There he stood burying Purple Shadow, just as he has buried Gray Gulch before it. Almost any town west of the Mississippi was a ghost town in the making. That was the way Hy Calvert figured it and that was good for business. He was a gravedigger like his father before him, only they preferred to call themselves bonediggers.
When he was a boy Hy’s father would say to him “Son, when you grow up you’ll hear people make reference to the world’s oldest profession. Pay no never mind to what that is just yet, people do need that—but as long as people have died and will die; until the good Lord ends death—someone will have to dig.”
His father loved his profession. He appreciated necessity and while Hy had a rebellious streak and wild oats to sew, he came to love it himself. Hy’s father had told him that he had wanted to name him Charon—never knew if he was kidding or not. Hy did not believe his own passion was that intense. While he liked it just fine, liked being of service, had money for a roof, food, and the hair of the dog—he hated days like this.
At his feet were three dead bodies, not only did they represent the last folks who had clung to the patch of desert behind him, but he knew them very well.
Hy had been through Deadwood and Tombstone until they hit their decline and a half-dozen other places that had gone in a cloud of dust, but everywhere he found people he liked just fine and hated to bury. Nowhere else was that more true than here.
There was a mother and son. The mother, May Belle—if that was her real name—was a whore. She did not have the heart to leave her son, Little Wesley, on a doorstep somewhere. She knew not who his father was only who she wished he was. To their right was a man, a displaced Shoshone, named Moon Bear. He was a father-figure to Little Wesley. They had been leaving, too. Hy’s wife, Esther, and his son—called Junior, though that was technically inaccurate—had left ahead of him with a protector. He, Moon Bear, May Belle and Little Wesley were heading out soon thereafter. But—
Tears were about to burst forth from his eyes when he heard the coarse scraping of boots kicking, dirt, rocks and manure behind him.
“Bring out your dead!” cried out a voice that had Hy nearly lose his shovel and bolt out of his britches.
Hy lacked formal education but was intelligent, so he aside from knowing his father wanted to name him after the ferryman of the dead, he also knew this to be a medieval exclamation that originated during the Black Death. After all, they were facts tangentially connected to his work.
He turned to see whom had jarred him from his moment of solemnity and what it was they wanted.
“Bring out your dead!” the man repeated as Hy started taking stock of who this boisterous interloper was.
Hy observed a man in a ten-gallon hat, with some gray hairs coming in at his temples, his five o’clock shadow was pushing six. He smiled without showing his teeth and without the joy reaching his eyes. Hy thought those things odd, but that’s not what unnerved him. He could not put his finger on that. He wanted to avoid the man’s bottomless black eyes, so he glanced around him and took in some of the familiar sights in the town he was leaving behind: The Bootfog Hotel, where he had stayed when he first arrived, the Starlight Saloon, and the rooms above it where he had lived for a while thereafter.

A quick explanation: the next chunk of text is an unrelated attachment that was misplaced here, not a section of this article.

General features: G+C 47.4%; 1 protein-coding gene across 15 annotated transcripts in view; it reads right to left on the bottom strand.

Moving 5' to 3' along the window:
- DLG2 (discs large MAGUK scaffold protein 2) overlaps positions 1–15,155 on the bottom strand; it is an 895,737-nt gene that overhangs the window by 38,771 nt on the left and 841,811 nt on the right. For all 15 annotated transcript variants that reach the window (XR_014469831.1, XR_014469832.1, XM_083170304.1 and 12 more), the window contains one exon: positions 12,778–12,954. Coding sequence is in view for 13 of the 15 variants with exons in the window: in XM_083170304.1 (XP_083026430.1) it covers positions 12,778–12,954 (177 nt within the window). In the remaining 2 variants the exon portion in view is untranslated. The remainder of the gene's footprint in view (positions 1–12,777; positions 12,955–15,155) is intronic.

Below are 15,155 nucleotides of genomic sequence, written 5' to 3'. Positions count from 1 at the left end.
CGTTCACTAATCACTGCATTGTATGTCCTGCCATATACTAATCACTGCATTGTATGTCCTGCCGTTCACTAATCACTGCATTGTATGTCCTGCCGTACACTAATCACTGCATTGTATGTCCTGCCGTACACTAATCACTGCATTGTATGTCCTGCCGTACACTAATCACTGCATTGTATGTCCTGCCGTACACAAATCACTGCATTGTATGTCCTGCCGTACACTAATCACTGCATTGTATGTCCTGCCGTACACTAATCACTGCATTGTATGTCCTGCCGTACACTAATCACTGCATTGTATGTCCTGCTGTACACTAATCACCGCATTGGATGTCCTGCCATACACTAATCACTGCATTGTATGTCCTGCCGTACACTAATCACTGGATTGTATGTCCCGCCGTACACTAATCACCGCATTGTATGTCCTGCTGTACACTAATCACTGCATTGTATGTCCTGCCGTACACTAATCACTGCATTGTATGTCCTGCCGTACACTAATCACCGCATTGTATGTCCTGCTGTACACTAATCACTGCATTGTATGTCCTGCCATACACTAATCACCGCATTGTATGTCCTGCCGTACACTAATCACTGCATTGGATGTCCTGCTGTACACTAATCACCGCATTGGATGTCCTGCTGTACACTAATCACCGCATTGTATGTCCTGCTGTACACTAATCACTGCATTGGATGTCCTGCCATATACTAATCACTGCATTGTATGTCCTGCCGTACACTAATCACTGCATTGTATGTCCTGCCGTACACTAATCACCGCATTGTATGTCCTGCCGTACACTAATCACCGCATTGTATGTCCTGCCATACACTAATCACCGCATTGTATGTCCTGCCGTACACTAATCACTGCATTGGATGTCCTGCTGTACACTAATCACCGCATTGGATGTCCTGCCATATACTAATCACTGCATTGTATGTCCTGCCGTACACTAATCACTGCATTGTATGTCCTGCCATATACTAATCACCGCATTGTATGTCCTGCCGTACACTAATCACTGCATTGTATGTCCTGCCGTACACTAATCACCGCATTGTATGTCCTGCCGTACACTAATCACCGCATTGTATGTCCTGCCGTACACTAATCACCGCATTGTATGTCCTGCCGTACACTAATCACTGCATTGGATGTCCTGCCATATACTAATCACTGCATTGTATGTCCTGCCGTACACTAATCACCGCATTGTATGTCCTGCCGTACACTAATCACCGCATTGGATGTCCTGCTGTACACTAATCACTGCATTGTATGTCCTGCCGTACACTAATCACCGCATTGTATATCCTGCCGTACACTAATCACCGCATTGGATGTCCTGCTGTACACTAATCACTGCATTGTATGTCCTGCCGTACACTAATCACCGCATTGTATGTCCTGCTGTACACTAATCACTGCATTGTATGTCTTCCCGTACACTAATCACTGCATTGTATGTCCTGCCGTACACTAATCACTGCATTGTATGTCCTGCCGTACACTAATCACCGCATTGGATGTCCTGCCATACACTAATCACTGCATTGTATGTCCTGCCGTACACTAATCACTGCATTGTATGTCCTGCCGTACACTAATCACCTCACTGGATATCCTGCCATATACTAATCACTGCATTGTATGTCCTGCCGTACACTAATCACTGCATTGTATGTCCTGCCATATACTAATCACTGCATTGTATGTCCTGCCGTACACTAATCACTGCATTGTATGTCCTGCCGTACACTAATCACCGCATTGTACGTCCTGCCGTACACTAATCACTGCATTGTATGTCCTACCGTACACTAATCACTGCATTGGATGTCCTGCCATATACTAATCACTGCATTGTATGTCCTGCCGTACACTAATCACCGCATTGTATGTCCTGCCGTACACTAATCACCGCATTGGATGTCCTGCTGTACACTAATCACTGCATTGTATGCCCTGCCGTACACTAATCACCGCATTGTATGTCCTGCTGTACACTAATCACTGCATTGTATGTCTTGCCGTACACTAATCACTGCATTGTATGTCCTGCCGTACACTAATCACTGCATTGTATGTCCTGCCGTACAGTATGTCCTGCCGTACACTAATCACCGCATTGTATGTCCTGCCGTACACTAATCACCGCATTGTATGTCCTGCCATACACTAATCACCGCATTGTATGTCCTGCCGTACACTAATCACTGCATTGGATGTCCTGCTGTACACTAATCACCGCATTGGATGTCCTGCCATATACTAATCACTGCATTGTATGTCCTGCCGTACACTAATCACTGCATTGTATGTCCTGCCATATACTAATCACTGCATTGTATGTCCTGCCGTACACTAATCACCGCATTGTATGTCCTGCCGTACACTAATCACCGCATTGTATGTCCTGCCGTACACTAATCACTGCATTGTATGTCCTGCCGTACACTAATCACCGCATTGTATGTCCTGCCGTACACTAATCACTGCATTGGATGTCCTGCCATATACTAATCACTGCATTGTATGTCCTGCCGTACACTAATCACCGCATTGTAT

The man noted his avoidance and saw fit to make him speak.
“What’s your name?” the stranger asked.
“How are ya? But I asked what your name was.”
“My name is Hy.”
“Oh,” the man’s smirk returned. A zephyr blew through the sagebrush about their feet. “Apologies. Interesting name, short for Hiram?”
“No, Hyssop. Pa wanted to name me Hiram so he could call me Hi. Ma said ‘If you’re shortening it anyway, let me name him what I want.’”
The other man nodded. The wind had settled but now the scent of burgeoning putrefaction bloomed. Hy was used to it, but it was threefold and he was halted from shoveling earth over it.
Hy saw that the man’s hands rested on holsters. He clutched his spade tight. He used it like a gunslinger wielded a six-shooter.
“Name’s Whirlwind. That’s been my nickname so long I’ll be damned if I can remember what my real name is.”
Hy had Whirlwind pegged. He was trying to make casual conversation with human carcasses underfoot. He was a vulture. Hy just had to figure out what he wanted.
“What can I do for you?” Hy asked.
A tumbleweed blew by. They’re dead until the wind gives them life, his Father had told him. His Pa had a million of them. Hy could relate, most things could be made into a metaphor for life and death.
“The bodies,” Whirlwind said simply as if this explained it all.
“What of them?”
“I’d like to take them off your hands, save you some labor.”
Hy shook his head in disbelief. Hearing a cawing, he threw a glance over his shoulder. A murder of crows approached, flying westward leaving the Pecos behind. With great reluctance he faced Whirlwind again.
“Can’t let you do that. I owe a debt to the dead and their families.”
“You’ve been paid.”
“T’ain’t about money.”
“Every man has a price out here.”